Christina Luk ‘21
Ali Zablocki ‘19
As we start the year, what better way to get off on the right foot than to go on the right hike?
There are a great many paths one may take in life, and the start of the year represents for many of us the start of a new journey. For our new intrepid 1Ls, a hike in nature will refresh the mind and preserve your sanity. For those returning from a busy summer, fresh from the gentle ravages of OGI or glumly returning from a sweet month-long vacation following a 2L summer job, a hike will recoup those broken spirits. For the celebratory, the crestfallen, and all those on the middle path, there is hiking. What is a tort? Contracts who? Meeting of the minds? All that will come in due time. Take off now for the green and vibrant hills! Nothing beats the hiking trails of Virginia. I present to you, Law Weekly’s Guide to Healthful Exercise.
The Rivanna Trail starts just outside the Law School doors, making it accessible for even those of us in the deepest and darkest of gunner pits. To find freedom and fresh air, one need simply to walk out the double doors by Caplin Auditorium, down to the D3 parking lot, and off into the trees. The Rivanna Trail is a gentle 19-mile road that winds through the cheerful city of Charlottesville, perfect for meditational walking or running. There are some very cool spots, such as the one just behind the Conservatory on Main Grounds. The Trail gets a little tricky by Old Ivy Road, where it seems to break off, but worry not, it picks up again once you find the train tracks, which honor compels me to say are technically illegal to cross. The Rivanna Trails Foundation App has street and satellite maps to help you find your location and keep the adventure going.
Humpback Rocks (Blue Ridge Parkway)
The hike at Humpback Rocks is nature’s homage to the Law School. As art mimics life, so too does the grueling uphill trek mimic the learning curve of 1L life. The hike at Humpback Rocks begins with a beautiful thirty-five minute drive from town. Take I-64 and, everyone but the driver, direct your camera phones at Rockfish Valley as you approach the summit at Afton Mountain. You will not disappoint your Instagram followers.
At the south end of the Humpback Gap parking lot, follow the blue blazes on the trees to Humpback Rocks. (The same parking lot also gives access to the aptly named Humpback Mountain and the Humpback Rocks picnic area.) At about a half-mile up the trail, take the spur trail on the left to begin the ascent. This 700-foot climb represents the arduous first year of law school. This rocky, uphill scramble rewards you with a job spectacular view of the Rockfish and Shenandoah Valleys. 2Ls and 3Ls may saunter downwards at a more sedate pace along the Appalachian Trail, perhaps finishing the day at one of the lovely wineries nearby, or, go wild, even a cidery.
Blue Hole (Sugar Hollow)
Are you in the mood for a swim? Ready to submerge yourself in something other than cold sweat and anxiety? Sugar Hollow is only thirty minutes away! Bring some water-resistant shoes or be prepared to wet your toes, because this short 1.5 mile hike has a number of water crossings. The idyllic Blue Hole swimming hole has both a pool and a shallow creek for sitting. This is also a fantastic spot for pup-walking or, if you’re still only a wannabe dog parent, pup-watching!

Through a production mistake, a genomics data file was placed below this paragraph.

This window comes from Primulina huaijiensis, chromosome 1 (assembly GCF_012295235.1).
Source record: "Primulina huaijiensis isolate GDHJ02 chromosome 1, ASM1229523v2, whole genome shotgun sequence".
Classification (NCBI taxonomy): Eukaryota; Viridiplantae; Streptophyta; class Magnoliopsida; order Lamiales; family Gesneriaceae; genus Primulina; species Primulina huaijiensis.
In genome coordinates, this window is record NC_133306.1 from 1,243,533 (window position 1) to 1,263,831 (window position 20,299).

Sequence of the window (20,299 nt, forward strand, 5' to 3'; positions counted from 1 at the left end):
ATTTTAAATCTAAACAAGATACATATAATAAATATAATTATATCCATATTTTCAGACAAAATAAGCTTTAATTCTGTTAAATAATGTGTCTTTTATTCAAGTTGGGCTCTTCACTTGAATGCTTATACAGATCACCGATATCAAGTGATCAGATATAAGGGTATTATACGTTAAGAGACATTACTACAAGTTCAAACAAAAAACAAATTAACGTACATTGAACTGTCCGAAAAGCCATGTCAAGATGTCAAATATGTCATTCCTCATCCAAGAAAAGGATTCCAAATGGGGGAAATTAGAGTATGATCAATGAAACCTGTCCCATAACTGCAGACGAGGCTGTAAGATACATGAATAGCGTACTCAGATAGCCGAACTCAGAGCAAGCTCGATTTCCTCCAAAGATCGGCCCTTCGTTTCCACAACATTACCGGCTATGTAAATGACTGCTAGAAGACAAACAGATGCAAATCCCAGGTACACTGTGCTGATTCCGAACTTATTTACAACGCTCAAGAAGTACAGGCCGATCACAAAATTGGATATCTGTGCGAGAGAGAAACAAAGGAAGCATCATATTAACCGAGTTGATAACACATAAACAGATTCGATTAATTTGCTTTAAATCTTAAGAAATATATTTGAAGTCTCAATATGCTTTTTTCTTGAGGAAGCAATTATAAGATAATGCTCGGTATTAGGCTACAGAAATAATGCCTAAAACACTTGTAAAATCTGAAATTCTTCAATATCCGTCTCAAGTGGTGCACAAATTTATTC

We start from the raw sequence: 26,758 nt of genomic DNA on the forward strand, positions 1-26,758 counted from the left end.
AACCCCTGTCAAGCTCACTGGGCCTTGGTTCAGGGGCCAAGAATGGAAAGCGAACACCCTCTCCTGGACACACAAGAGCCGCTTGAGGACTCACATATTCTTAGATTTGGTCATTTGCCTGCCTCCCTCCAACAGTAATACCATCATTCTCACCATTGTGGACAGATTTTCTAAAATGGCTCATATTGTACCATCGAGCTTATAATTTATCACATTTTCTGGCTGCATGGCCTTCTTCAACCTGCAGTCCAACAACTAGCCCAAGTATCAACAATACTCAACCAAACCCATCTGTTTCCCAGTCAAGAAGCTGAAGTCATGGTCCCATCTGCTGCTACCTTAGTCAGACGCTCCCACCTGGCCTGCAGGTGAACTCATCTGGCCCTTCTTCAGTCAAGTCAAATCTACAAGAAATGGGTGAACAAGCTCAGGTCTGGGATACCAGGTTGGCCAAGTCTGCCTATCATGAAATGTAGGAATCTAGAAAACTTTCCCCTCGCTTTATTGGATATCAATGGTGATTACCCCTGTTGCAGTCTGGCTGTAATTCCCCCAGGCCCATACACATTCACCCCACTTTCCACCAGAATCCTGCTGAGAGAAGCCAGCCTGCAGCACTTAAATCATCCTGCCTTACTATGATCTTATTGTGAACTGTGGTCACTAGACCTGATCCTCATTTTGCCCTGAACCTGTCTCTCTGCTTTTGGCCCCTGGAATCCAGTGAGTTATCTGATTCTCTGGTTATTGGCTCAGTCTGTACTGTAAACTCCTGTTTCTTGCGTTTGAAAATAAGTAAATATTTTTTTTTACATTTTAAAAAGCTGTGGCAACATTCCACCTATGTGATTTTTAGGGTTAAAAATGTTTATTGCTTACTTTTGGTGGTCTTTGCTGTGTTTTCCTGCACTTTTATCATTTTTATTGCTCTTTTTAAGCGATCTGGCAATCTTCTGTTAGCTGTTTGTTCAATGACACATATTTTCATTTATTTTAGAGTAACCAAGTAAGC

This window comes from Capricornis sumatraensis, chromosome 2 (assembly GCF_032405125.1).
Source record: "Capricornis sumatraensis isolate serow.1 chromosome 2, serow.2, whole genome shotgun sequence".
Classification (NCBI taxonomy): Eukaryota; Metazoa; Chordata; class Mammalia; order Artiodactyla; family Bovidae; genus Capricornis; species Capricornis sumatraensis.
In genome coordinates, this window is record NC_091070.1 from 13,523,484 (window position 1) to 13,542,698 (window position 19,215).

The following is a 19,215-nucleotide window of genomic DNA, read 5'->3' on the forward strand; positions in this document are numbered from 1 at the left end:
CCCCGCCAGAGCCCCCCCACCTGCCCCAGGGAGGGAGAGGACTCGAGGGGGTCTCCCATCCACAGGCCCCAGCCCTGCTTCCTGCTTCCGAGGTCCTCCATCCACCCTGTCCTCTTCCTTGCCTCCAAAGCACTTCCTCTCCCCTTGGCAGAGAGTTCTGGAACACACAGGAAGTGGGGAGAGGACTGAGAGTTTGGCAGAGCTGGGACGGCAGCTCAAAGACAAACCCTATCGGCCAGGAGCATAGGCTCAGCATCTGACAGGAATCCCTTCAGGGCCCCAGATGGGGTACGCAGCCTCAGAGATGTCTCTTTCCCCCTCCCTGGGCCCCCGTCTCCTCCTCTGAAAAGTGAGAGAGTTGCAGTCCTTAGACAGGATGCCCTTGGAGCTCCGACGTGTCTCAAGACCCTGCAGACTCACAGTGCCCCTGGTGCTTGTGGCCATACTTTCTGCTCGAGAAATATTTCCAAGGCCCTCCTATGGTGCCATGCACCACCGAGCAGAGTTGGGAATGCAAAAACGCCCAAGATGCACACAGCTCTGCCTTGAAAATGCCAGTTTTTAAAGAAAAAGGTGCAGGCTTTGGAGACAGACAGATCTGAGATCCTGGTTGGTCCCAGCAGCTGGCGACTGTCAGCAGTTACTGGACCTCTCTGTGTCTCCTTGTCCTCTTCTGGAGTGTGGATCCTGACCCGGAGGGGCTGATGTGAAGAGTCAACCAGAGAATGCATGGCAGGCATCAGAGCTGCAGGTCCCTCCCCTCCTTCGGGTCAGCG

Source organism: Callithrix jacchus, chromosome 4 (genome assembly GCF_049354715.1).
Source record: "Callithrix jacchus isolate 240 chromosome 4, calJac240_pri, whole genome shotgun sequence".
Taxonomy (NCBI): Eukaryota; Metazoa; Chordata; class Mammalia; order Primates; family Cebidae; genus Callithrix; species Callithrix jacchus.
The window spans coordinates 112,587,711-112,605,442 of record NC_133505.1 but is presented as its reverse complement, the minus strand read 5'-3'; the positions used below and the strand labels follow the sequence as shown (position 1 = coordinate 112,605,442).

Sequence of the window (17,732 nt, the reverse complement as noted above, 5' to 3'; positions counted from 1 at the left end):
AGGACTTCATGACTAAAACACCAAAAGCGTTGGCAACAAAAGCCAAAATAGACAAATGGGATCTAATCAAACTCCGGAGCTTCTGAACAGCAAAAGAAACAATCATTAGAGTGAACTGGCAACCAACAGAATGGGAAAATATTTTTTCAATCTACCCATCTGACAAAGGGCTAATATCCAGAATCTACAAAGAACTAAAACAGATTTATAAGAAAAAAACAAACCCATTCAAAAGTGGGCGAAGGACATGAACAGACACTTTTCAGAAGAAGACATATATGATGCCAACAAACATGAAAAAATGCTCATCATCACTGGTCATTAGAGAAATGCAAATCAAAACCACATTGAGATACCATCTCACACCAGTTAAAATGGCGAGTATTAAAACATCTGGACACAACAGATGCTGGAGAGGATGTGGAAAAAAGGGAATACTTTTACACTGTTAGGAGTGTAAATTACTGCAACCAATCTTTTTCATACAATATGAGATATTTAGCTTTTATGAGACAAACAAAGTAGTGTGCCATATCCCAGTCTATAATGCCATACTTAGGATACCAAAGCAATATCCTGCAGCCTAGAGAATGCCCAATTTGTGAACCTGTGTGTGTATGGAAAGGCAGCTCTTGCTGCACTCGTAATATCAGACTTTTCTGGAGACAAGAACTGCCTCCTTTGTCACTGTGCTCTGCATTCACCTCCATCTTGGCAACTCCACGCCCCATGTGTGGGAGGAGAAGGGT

Crabtree Falls (Nelson County)
This perfect half-day hike winds up through the woods, with at least a glimpse of the cascading falls for almost the entire time. The waterfall is the tallest east of the Mississippi River, at around 1,000 feet high, and its roar is soothing in the extreme. Around 2.5 miles long, ending at the top of the falls and with views that can only be described as food for the soul, Crabtree Falls trail may be the most restorative of Law Weekly’s recommended hikes. Bring a book (for fun, not school, duh), bring some lunch or just cookies (the perfect snack for any peak), go with friends or alone (you’ll end up running into some dogs with their humans almost any day of the week, so it won’t be an utterly lonely wander in the wilderness) . . . and if you go in October, the trees will be flaming with color, AND you might see a seasonally-appropriate, neon orange pumpkin spider!
Hidden Gems from Seasoned Hiker Dani Gibbons ’21
Devil’s Marbleyard—This location is an hour and a half away from the Law School, but it is sure to please. Enjoy an easy hike up to the yard before ascending straight up for a mile on a hill covered in enormous marble boulders. There is no solid ground! Consider this one of the more challenging options on our list. Dani’s pro-tip? When you descend, stay to the right (facing the hill) and use the solid ground path. Also, go on a cooler day, because there’s no shade to be found here.
Sharp Top/The Peaks of Otter—This Virginia classic is around two hours from school. Sharp Top is a moderately steep 1.5 mile hike up with a 360-degree view that makes it the most popular of the Peaks of Otter, although the other two peaks are unique and enjoyable hikes in their own right.
Need hiking buddies? Section-mates abhor nature and its accompanying creepy-crawlies? We at Law Weekly tip our hats off to OVAL (Outdoors at Virginia Law), the club that organizes great retreats and hikes throughout the year.